North Eastern Utah
Mountain vistas, a nice lake, and many boulders.
3.5 miles or so, round trip.
10,680ft (Daynes Lake)
11,110ft (Cyclone Pass)
+ - 430ft
2 - 3.5 hrs round trip (add time if you plan to fish)
Yes (But I wouldn't)
$5-10 for a week
Streams and lakes are accessible throughout the entire hike. Giarda is present so bring a filter.
Summer, Early Fall
Faint to nonexistent
None. Burry waste 6 in deep, 200ft from water.
Kamas, or Bear River
Edible Pine, bistort, dandelions, various grasses (don't swallow)
Polyester hiking shirt, long sleeve
Eddie Bauer rain shell
REI Nylon hiking pants
Full brimmed hat
Ankle supporting boots
fly and tackle kit
Thompson Lake is the adventure-fisherman’s lake. Nothing like climbing a mountain pass, negotiating a mile of boulders, dodging spiders, sliding through snow fields, and trying to out run the sudden afternoon thunderstorm! All this for some pretty fat and hungry fish, if you are lucky.
Trailhead: 40º 40.112’N, 110º 45.591’W
Cyclone Pass: 40º 39.981’N, 110º 44.942’W
Thompson Lake: 40º 40.554’N, 110º 44.526’W
No direct driving access. See our Four Lakes Basin Trek for details on driving, and getting to this trek’s trailhead.
Get yourself to the east side of Daynes Lake, in the Four Lakes Basin. Meander through the trees, along the small inlet stream, heading towards the low saddle on the ridge which is Cyclone Pass.
The trail grows more distinct as it runs straight up the mountain. It is a steep but short hike to the top.
The trail drops directly down the backside of the ridge. We’ve done this hike twice, and the second time two of us decided to stay high on the ridge and make our way down traversing diagonally. The idea was to avoid the elevation gain and loss in the boulder field and hopefully shave off a little distance, while having an easier time hiking.
We were wrong. Take the trail unless you are really adventurous.
The trail vanishes once it hits the boulder fields. Head north. The trick is to stay close to the mountain, but not too close. Low enough not to be on a slope, or fighting up and down the hills, but high enough that you don’t lose elevation you will just have to regain later.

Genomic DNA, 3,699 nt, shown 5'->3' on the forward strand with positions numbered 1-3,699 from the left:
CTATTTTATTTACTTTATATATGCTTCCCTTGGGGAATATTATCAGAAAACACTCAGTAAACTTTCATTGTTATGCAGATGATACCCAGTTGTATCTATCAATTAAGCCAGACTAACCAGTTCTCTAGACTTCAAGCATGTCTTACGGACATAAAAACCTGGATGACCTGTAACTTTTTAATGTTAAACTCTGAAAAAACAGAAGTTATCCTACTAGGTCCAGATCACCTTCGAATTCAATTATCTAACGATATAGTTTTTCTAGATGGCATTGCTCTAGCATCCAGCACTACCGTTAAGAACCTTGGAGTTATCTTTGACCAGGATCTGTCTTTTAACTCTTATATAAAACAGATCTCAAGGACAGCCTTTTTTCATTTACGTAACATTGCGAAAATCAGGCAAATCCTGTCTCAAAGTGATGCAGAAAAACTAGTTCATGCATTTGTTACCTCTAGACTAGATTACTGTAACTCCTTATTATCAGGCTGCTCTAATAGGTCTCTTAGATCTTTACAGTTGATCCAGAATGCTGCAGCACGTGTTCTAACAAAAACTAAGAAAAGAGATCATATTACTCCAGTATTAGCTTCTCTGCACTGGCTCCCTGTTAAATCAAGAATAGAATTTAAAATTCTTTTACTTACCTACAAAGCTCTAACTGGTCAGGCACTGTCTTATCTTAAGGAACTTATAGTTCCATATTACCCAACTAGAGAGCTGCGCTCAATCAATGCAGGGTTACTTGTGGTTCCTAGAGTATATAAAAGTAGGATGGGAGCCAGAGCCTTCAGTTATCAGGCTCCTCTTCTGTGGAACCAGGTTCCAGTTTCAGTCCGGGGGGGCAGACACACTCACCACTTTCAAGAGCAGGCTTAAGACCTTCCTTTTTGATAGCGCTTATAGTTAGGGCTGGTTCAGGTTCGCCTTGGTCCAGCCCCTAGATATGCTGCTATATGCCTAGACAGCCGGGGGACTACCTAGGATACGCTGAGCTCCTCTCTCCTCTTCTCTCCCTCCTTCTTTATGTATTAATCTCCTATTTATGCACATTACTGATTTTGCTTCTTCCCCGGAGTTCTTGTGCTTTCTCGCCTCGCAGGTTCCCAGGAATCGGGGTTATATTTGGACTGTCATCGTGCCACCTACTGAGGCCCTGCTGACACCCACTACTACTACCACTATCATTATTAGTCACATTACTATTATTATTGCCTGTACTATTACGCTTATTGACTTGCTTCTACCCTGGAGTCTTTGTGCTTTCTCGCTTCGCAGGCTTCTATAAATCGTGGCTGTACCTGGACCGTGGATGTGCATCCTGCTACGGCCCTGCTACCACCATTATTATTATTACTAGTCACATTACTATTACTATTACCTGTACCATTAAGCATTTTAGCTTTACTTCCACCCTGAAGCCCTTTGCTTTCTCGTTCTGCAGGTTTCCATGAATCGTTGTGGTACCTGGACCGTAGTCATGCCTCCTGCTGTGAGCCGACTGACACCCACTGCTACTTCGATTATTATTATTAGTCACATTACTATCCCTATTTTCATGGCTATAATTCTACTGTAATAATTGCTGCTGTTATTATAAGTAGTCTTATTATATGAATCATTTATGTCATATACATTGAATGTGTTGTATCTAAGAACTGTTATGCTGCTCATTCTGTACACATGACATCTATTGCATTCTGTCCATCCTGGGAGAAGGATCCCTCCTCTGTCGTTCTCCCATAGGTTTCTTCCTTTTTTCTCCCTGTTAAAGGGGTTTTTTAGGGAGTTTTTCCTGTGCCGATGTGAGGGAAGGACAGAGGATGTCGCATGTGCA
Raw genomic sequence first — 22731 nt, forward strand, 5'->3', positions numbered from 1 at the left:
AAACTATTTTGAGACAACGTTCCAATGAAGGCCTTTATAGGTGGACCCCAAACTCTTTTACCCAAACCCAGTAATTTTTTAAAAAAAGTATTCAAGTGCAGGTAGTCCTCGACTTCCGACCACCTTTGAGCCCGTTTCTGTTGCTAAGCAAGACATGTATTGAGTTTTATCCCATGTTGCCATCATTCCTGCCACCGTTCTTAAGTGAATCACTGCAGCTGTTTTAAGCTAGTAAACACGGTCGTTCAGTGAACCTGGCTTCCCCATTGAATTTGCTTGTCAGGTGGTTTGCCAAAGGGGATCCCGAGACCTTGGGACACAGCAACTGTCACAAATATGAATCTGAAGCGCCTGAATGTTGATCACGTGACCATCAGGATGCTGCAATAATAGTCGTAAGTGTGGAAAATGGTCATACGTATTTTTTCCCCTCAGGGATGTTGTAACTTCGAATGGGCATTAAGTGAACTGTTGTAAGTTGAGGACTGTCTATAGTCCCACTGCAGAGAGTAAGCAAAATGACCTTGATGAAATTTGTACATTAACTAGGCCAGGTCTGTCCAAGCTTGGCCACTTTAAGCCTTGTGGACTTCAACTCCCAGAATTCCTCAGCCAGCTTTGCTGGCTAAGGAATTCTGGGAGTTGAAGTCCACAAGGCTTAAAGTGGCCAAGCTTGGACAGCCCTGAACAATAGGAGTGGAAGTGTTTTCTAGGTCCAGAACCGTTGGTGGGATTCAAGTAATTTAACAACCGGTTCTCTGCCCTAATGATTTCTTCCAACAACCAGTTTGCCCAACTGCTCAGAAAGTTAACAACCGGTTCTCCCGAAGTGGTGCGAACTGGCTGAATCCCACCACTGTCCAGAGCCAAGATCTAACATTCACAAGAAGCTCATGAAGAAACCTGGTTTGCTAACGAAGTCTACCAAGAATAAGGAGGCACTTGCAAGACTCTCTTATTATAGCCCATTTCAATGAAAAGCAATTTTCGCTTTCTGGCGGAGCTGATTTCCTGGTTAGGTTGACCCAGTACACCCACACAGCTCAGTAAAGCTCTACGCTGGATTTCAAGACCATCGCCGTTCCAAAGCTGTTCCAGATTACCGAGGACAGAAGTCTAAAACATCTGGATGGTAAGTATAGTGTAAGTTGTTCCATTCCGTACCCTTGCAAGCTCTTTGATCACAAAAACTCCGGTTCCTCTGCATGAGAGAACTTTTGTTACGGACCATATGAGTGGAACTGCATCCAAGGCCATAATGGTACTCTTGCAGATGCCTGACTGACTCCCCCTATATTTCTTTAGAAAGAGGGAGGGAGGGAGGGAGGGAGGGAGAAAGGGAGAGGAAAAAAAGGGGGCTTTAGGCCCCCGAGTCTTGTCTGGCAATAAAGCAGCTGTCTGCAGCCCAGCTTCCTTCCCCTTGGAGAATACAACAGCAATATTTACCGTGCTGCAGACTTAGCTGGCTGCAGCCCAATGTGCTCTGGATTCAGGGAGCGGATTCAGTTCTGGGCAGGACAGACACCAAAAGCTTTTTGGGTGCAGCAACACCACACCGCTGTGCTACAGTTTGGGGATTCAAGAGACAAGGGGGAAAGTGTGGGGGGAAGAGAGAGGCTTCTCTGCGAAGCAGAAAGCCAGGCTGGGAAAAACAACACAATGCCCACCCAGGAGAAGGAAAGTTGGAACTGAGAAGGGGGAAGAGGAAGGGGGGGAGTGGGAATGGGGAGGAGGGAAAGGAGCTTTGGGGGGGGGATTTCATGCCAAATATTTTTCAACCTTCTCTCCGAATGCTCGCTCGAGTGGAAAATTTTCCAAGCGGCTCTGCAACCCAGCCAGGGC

After a few twisted ankles, and some good exercise, we made it to Thompson lake. It is not particularly attractive. The big draw is that it sees very few visitors and the fishing can be great.
The first time I fished here, in 2006, we had success from pretty much shore. The fish were all over twelve inches and happy and fat. They were numerous and were biting dark woolly buggers, renegades, and royal wulffs. We had a blast.
Our second trip (from which these pictures come) was not so successful. It was colder, later in the year, and I couldn’t see any fish scouting along the shores.
I only caught one fish this time and it was way smaller than those I caught last time. Still ok sized for the Uintas.
We all hiked light, as you’ve probably noticed from the pictures. We knew we’d have to refill our water bottles. The snowpack had melted quite a bit from our previous trip, but was perfect for the job.
Head back the way you came. Try not to break an ankle.
Thompson lake is a fun destination if you are base-camping in Four Lakes. After a day or two of fishing, you may grow bored and the hike to Thompson is a challenging distraction. Now that I’ve been there twice, I’m not sure I’ll ever go back. I’m glad I did it, though. And if you could find a place to camp up in the trees by the north side of the lake, you’d be sure never to see anyone! This is a quiet, lonely lake.
If you have been recently, please let us know what it was like! Feel free to vote in the ratings section, and comment with an update.